It might seem an unnecessary exercise to some, but the fact that our partners in the eThekwini Municipality took the time and effort to consider the eco-system in which the Western Aqueduct Project took place, spoke volumes to us.
Phase 2 of the project cuts through the Valley of a Thousand Hills. The hills are home to many residents, and are also a well-known and beautiful, tourist destination. On one of these hills an exciting discovery was made: a special type of grass, which is found nowhere else in the province of KwaZulu-Natal, was growing. This discovery could not be ignored. A plan had to be devised that would preserve the grasses for replanting, once construction, was complete. Additionally, once replanted, the sustainability of the grasses had to be ensured under severe water restrictions brought on by the drought.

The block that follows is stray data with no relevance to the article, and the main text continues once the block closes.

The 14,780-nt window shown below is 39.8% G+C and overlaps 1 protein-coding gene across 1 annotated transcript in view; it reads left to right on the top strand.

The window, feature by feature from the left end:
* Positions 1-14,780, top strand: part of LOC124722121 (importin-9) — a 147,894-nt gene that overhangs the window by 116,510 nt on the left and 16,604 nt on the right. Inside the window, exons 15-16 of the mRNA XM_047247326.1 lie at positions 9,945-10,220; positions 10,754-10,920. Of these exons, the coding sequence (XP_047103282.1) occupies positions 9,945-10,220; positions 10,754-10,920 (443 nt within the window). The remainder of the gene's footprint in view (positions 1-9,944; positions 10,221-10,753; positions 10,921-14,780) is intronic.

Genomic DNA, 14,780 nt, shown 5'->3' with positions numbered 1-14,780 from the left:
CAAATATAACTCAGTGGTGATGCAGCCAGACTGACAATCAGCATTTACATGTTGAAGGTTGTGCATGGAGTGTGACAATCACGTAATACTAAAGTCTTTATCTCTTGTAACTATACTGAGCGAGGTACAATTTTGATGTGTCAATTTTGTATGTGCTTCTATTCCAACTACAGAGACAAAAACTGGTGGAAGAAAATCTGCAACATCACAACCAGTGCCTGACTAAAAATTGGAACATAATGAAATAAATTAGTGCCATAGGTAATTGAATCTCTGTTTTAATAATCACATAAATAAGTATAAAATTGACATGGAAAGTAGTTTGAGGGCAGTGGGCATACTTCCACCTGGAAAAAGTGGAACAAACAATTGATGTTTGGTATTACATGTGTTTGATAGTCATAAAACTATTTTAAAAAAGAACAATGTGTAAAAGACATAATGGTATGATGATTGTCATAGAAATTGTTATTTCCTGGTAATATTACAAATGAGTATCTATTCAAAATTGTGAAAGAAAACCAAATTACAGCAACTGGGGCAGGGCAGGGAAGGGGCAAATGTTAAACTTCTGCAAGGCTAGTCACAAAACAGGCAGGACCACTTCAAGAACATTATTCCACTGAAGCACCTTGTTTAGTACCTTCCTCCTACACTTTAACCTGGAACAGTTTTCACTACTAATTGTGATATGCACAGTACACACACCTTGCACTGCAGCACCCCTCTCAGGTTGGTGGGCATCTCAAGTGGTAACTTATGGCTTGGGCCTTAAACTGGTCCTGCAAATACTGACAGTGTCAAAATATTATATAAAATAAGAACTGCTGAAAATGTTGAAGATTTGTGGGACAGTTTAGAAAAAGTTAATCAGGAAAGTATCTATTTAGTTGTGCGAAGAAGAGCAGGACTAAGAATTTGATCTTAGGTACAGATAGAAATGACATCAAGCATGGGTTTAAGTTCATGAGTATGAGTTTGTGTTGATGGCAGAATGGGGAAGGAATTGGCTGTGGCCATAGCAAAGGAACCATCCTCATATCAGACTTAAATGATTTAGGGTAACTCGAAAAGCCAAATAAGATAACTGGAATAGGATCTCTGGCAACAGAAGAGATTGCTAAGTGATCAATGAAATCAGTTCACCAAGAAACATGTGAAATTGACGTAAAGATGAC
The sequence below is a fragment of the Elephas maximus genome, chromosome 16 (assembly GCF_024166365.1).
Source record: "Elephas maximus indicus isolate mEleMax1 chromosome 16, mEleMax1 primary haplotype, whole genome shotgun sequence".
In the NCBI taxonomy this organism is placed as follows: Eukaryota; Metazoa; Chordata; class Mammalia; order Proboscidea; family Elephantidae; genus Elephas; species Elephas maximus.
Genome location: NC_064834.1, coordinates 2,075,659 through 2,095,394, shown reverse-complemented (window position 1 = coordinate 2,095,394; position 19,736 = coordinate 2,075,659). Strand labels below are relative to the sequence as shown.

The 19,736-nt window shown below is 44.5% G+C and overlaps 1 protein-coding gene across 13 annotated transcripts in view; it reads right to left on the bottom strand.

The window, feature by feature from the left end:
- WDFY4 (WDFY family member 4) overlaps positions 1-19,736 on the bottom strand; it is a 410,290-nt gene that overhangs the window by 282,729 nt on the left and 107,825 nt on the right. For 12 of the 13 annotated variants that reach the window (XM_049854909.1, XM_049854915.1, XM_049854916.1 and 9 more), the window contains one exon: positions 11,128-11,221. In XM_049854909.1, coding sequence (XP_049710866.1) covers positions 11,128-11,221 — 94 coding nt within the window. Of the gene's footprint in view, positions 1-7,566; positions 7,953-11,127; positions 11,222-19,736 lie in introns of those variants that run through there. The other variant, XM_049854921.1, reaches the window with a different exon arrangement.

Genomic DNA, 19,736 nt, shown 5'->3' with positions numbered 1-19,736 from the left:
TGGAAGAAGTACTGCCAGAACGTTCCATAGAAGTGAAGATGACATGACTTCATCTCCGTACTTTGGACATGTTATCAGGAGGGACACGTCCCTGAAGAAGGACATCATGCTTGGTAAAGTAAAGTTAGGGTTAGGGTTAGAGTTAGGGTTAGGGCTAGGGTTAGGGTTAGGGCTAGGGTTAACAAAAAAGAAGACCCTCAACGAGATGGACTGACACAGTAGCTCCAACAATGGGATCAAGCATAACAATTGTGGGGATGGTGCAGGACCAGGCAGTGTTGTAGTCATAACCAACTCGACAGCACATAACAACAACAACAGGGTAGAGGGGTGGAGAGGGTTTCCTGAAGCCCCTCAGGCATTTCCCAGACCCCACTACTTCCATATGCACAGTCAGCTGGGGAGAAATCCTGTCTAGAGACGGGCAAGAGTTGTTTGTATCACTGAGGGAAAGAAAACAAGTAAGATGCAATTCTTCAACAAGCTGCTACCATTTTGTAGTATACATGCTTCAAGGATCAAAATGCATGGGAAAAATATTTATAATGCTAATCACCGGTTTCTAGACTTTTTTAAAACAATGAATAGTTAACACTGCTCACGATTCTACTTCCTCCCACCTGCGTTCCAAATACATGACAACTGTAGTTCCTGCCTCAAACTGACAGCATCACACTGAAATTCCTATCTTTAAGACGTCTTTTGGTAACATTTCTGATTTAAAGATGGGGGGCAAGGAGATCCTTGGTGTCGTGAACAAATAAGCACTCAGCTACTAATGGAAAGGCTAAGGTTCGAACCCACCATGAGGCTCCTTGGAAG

Despite these concerns, the Northern Corridor was mapped and the placement of the grasses, shrubs and trees on the hill, was documented. Samples of the grasses were provided to a nursery in the Albert Falls area, where they were grown and nurtured. Once the topsoil and fertiliser had been laid on the hill, the grasses, shrubs and trees, were replanted in their exact position.
Those of us in the business of development, whether structural or human, can no longer ignore the fact that we live on a planet under severe stress. Going forward, every effort, no matter how seemingly small, should be taken to restore the eco-systems in which we work, to their previous state.
European Union (EU)
Investment Programme of South Africa (IIPSA)
Agence Française de Développement (AFD)